wherein Fwa is the volumetric cooling water flow rate through the heat exchanger 46, Cw is the volumetric specific heat of water, FLa is the volumetric flow rate of the liquid sample passing through the heat exchanger 46 and CL is the liquid volumetric specific heat, which is also the product of the mass specific heat and density of the liquid sample. Accordingly, solving for CL : ##EQU1## Wherein Xo is the volumetric fraction of oil in the liquid, Co is the product of oil density and oil specific heat (or volumetric specific heat) and Cw is the product of water density and water specific heat (or volumetric specific heat), therefore, solving for a value of Xo : ##EQU2## Still further, the flow rate of the cooling water passing through the heat exchanger 26 is indicated by the reference numeral Fwb and the combined effects of these streams is measured at the temperature sensor T3 wherein the total liquid flowrate FL can be found from the equation: ##EQU3## and the volumetric oil flow rate will be:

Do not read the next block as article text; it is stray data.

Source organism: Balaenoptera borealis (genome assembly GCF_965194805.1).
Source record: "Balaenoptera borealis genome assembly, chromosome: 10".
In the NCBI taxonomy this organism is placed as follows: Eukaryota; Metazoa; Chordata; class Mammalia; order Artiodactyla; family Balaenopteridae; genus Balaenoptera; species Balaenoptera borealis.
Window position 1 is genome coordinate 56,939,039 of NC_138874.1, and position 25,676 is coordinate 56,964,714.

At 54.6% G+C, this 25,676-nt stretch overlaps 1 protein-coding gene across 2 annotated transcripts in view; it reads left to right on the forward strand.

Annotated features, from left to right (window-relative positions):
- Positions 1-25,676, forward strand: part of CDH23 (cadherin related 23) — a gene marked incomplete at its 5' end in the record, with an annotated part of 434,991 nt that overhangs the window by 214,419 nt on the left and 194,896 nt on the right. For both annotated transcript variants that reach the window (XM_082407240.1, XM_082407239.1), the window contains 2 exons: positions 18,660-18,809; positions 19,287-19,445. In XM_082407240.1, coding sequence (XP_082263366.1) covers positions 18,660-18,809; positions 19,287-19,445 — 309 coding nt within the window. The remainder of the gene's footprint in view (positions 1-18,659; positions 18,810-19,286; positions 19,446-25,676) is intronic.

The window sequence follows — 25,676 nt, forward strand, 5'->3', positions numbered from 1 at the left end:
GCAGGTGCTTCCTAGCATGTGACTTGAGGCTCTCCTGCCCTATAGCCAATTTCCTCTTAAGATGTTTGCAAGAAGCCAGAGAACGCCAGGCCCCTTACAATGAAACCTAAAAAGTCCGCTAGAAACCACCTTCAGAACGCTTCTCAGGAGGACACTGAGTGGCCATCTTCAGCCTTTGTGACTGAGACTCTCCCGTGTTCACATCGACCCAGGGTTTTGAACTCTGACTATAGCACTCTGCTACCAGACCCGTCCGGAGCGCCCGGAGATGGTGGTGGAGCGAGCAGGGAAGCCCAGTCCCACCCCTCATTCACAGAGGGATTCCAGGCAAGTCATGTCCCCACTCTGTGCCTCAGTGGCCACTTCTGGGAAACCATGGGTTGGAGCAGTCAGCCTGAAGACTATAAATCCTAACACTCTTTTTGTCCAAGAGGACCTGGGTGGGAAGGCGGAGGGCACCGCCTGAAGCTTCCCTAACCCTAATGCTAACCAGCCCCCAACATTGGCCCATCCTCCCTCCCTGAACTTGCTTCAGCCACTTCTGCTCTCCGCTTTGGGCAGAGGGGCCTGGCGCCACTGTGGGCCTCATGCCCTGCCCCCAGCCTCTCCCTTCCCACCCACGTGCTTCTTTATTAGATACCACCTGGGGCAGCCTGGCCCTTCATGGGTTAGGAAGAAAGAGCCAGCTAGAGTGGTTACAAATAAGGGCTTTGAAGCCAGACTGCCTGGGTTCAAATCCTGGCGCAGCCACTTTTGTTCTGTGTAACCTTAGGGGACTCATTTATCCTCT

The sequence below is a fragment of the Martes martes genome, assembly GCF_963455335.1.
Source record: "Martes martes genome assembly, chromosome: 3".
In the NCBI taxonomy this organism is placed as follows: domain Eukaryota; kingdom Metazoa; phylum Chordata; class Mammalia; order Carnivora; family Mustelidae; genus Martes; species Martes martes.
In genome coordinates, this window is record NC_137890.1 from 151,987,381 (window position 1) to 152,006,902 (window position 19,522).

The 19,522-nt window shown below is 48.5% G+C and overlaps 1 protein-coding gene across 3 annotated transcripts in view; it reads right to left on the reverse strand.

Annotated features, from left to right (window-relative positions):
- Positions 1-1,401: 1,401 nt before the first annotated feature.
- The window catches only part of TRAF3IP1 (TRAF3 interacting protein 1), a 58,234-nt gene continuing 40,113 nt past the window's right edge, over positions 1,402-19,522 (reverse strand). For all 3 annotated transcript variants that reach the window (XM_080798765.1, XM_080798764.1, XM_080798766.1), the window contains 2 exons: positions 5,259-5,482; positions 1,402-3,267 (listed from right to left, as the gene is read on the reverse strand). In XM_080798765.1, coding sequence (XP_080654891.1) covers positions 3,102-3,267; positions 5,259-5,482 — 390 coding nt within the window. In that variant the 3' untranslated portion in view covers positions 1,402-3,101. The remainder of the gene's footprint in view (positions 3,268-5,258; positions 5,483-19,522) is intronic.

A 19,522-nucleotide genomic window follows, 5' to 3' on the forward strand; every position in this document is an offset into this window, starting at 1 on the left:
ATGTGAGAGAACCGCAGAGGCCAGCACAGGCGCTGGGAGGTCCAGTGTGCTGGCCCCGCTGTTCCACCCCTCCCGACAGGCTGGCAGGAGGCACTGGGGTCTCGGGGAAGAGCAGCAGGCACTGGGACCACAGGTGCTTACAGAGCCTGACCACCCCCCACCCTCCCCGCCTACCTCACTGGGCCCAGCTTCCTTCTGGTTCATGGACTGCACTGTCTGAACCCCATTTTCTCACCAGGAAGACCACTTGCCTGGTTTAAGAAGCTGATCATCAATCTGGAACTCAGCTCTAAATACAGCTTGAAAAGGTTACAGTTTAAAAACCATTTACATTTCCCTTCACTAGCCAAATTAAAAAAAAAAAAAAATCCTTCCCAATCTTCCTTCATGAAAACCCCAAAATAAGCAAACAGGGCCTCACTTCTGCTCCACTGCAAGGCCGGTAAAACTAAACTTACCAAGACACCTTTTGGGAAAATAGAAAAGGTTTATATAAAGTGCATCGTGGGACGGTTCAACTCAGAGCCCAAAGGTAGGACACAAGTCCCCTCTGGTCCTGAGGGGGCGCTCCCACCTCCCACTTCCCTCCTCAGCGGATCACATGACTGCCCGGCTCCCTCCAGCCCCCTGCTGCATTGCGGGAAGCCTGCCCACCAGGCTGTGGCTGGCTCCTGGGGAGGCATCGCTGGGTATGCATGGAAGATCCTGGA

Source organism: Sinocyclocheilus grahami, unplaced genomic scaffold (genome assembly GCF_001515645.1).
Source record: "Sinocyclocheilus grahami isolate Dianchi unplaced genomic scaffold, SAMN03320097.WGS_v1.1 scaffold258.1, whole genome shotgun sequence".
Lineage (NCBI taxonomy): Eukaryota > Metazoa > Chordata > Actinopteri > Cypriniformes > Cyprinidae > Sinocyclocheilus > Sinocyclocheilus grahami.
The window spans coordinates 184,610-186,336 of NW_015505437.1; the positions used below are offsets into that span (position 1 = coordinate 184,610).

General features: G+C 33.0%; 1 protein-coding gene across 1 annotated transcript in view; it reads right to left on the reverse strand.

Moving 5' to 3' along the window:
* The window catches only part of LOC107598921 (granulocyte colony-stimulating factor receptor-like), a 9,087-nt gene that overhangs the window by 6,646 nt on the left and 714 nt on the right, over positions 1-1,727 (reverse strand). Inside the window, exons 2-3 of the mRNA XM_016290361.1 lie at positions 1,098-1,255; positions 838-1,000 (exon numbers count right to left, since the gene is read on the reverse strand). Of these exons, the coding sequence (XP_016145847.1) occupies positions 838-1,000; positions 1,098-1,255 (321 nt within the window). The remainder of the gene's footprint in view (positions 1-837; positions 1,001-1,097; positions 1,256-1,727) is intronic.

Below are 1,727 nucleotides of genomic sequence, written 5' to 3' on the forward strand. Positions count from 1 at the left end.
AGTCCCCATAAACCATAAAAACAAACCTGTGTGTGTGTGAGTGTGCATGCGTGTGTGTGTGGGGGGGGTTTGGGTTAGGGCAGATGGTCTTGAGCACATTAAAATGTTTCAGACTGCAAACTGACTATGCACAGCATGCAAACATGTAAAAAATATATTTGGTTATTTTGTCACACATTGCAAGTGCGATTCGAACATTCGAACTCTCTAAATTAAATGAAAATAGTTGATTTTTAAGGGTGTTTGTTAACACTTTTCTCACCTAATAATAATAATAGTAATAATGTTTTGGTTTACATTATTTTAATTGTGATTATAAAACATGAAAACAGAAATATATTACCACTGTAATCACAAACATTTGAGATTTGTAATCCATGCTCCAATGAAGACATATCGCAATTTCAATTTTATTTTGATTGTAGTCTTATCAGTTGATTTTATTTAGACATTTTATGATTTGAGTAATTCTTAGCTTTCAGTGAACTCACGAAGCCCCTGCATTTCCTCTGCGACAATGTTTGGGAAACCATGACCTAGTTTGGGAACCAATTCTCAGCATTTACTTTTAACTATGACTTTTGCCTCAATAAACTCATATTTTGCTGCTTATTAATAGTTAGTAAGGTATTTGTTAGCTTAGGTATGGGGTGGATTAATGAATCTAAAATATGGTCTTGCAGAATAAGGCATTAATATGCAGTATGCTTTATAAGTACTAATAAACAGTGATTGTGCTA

Fo =Xo ×FL                            (5)

Moreover, the partially cooled liquid stream is joined by the uncooled vapor stream between temperature sensors T3 and T2. Accordingly, a heat balance across these points may be written as:

FL CL (T2 -T3)=Fv Cp (T1 -T2)(6)

where Cp is the specific heat of the vapor or gas in the flowstream. The flow rate of vapor, Fv is then: ##EQU4##

Accordingly, the flow rates of the components of the liquid mixture comprising water, oil and vapor or gas may be determined solely using calorimetric processes and by withdrawing only a small sample of liquid on a continuous basis from the multiphase fluid stream. The system illustrated in FIG. 1 is well suited to be interposed in a main fluid conduit for conducting a multiphase fluid mixture from a source such as a well providing one or a combination of liquid and gaseous hydrocarbons.